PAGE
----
Well, that depends on weather you are younger or older than your opponent.
He is old enough to be my Dad [just about]. I’m 69
Did they exclude in the researchfor other causes of peripheral neuropathy such as diabetes?
Hello Douglas … Strangely I had just had a blood test at my GP’s a few days before. The Neurologist had my blood test results on the computer. No Diabetes. I am fairly slim & I do eat sensibly, don’t drink or smoke & have been incredibly fit till these current issues kicked in. Cholesterol 5.1 [should be 5] being the only slight issue.
I did have aggressive Prostate Cancer aged 59 & had the prostate removed, which set me back. This last decade has been
a lot of fun [sarcasm].
Hello again Douglas … My dream is to actually have something that can be treated so that I can get physically better. If it were merely Atypical Parkinson’s causing all my symptoms then I am screwed. The Neurologist said that no medication is going to help my Parkinson’s condition. I am booked to see him again early December & my Parkinson’s nurse [sadly a bloke with a beard & tattoos], [Good at his job though] in November.
Hi Steve. I hope that your prostate removal got your cancer before it was able to metastasise. I feel for you having to deal with the cancer and now atypical PD - and all that comes with them both. Get in touch by DM if you need to talk.
Am intrested in your medical history which has some similarity to my own. I have had PD for aprox 10 years, About 12 months ago I started to suffer from pain in my feet which I now understand was Peripheral Neuropathy.
The pain only occurred when I was laying in bed and my feet were bearing the weight of the bed clothes. If I moved my feet around, the pain vanished, Of more interest- I have recently been experimenting with different beds and the neuropathy has completely gone - at least the pain has. I have now been diagnosed with Prostate cancer with a recent PSA of 93. I am currently awaiting the report of a bone scan to determine if the cancer has metastasised.
I see there has been a lot of conversation on this topic so I thought it would be helpful to add our input to summaries this recent study so it is more accessible for other members on the forum.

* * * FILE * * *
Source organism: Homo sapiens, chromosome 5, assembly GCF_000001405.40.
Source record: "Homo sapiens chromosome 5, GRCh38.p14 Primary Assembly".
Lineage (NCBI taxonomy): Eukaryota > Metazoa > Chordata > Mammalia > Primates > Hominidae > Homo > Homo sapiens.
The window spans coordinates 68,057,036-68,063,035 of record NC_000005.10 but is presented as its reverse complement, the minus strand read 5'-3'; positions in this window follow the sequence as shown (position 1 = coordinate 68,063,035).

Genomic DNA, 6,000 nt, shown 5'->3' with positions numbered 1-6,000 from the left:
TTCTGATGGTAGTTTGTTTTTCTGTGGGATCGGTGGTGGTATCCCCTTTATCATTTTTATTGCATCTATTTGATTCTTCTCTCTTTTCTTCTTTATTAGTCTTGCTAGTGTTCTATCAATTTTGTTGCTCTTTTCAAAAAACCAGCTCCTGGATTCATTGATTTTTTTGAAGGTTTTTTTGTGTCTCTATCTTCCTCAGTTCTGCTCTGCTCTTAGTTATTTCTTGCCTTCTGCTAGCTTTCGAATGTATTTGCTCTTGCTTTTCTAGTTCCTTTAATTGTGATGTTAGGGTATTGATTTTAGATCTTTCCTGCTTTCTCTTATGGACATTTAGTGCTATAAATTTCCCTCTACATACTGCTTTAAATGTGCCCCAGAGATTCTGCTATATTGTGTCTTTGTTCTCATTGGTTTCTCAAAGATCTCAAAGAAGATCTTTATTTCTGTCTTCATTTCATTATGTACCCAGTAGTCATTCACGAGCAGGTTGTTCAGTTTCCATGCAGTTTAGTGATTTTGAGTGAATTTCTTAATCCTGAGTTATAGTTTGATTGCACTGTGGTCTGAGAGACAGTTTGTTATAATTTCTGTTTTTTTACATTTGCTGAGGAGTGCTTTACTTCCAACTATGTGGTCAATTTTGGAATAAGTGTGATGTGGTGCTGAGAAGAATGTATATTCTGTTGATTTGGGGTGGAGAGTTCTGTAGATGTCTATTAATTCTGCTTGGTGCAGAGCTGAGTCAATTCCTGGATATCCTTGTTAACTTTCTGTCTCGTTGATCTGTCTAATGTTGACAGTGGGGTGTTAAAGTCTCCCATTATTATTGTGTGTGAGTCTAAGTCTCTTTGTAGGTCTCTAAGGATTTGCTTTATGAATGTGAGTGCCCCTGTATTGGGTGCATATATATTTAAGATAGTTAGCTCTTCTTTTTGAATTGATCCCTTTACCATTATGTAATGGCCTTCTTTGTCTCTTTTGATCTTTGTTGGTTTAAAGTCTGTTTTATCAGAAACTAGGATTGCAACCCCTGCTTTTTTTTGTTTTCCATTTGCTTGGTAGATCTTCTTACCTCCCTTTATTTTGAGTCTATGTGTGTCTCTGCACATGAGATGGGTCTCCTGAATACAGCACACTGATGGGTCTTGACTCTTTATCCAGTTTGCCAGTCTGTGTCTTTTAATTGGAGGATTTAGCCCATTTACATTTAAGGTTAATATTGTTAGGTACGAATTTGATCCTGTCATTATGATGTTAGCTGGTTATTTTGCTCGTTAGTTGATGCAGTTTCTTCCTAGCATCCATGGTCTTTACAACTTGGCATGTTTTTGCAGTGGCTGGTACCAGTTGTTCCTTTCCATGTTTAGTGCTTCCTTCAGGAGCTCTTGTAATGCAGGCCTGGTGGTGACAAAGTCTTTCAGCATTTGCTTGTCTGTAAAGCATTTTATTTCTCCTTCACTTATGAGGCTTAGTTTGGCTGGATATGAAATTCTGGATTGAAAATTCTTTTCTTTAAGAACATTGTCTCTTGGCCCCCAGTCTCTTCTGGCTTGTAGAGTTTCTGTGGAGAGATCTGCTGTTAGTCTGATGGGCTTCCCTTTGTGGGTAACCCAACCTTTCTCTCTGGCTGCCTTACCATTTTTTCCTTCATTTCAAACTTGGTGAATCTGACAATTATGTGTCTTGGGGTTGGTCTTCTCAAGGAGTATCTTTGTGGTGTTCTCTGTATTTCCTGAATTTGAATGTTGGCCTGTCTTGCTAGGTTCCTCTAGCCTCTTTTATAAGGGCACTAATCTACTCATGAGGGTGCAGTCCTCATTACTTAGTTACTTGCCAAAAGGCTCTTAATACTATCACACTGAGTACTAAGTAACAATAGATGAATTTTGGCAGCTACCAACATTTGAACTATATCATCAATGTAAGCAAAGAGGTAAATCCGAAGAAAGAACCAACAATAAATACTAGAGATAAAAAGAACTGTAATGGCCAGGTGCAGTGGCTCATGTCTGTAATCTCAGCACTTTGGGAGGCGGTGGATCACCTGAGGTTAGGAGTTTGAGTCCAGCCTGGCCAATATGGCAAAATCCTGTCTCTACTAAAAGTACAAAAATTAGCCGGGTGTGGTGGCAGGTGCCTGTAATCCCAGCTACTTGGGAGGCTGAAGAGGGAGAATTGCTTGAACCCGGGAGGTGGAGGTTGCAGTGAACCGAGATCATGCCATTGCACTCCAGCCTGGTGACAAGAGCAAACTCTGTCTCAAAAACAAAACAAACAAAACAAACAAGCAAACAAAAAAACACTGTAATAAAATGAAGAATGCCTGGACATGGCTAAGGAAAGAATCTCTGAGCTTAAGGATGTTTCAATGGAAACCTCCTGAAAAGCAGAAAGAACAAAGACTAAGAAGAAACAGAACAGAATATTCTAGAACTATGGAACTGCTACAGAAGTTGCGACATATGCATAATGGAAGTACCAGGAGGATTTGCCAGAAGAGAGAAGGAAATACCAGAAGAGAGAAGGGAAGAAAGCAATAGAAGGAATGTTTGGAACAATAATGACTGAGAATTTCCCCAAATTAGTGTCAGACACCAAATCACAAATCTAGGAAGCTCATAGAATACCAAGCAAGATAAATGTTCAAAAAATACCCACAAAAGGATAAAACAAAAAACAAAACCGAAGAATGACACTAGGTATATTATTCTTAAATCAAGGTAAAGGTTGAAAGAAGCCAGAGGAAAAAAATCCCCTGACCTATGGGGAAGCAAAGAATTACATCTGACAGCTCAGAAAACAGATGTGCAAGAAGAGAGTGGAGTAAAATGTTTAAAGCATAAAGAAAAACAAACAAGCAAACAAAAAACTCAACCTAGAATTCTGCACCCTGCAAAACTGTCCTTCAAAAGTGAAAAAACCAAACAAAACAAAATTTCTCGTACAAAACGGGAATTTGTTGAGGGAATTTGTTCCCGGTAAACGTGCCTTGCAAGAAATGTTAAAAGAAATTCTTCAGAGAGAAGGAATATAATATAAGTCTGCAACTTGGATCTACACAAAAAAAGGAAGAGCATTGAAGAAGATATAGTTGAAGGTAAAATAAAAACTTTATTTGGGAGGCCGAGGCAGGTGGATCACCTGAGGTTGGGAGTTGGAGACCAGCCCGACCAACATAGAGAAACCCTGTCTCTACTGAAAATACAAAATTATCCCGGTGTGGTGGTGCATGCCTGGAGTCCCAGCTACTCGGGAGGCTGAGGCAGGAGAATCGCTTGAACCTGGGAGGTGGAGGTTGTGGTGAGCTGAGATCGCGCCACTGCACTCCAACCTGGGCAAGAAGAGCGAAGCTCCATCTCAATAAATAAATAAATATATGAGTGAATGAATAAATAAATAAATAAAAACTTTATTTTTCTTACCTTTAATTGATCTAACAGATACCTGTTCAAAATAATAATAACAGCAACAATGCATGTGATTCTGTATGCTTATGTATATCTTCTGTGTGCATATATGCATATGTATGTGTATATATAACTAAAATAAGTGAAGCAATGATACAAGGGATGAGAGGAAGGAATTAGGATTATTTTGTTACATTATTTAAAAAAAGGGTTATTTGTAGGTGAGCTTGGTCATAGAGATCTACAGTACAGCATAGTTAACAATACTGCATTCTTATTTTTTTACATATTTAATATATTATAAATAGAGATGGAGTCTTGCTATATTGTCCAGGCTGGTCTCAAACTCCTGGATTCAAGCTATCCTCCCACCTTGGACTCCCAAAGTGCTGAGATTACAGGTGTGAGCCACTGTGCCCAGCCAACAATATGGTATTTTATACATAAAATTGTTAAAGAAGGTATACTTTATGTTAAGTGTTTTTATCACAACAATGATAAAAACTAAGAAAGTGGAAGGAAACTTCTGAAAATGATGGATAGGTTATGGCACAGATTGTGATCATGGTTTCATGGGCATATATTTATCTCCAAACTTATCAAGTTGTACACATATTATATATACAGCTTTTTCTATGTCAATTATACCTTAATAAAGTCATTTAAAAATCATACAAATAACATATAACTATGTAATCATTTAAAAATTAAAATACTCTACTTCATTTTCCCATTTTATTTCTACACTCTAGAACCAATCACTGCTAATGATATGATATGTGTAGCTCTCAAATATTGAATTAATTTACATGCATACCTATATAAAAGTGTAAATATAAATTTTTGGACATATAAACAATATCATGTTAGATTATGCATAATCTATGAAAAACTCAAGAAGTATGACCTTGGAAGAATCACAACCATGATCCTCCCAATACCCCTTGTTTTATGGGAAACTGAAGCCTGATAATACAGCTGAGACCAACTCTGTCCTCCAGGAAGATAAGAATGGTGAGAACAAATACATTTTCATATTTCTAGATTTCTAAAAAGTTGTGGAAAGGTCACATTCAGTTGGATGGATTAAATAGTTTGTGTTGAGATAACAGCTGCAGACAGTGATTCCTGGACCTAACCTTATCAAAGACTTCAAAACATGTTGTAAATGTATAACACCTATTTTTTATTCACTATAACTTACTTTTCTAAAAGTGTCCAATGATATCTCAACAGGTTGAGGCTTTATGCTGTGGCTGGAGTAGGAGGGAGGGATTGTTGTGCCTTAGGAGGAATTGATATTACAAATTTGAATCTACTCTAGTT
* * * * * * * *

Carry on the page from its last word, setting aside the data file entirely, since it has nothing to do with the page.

Peripheral neuropathy is a common problem seen in people with Parkinson’s. It occurs when nerves in the body are damaged and often affects the hands, feet, legs and arms. It can cause a numbness or tingling feeling, muscle weakness and shooting pains in the affected areas.
The study referred to in this post can be found here. Researchers assessed 99 people with Parkinson’s and reported that just over 40% showed signs of peripheral neuropathy. The researchers also found that peripheral neuropathy made balance and movement problems worse in people with Parkinson’s, including a smaller gait and slower movements.
The results showed that peripheral neuropathy is common in people with Parkinson’s and can have an impact on both balance and movements, such as walking. It suggests that peripheral neuropathy should be considered in people with Parkinson’s who struggle with balance and movement, and that treatment for peripheral neuropathy alongside normal Parkinson’s medication may ease these symptoms.
Further research is needed to determine whether peripheral neuropathy and Parkinson’s are directly related, or whether they progress independently of each other.
We recommend that if this raises any concerns or queries, you seek advice from your health care team, who will be able to support you accordingly.
I hope this information is helpful.
Did the study exclude people living with diabetes? Peripheral Neuropathy is one of the complications of diabetes.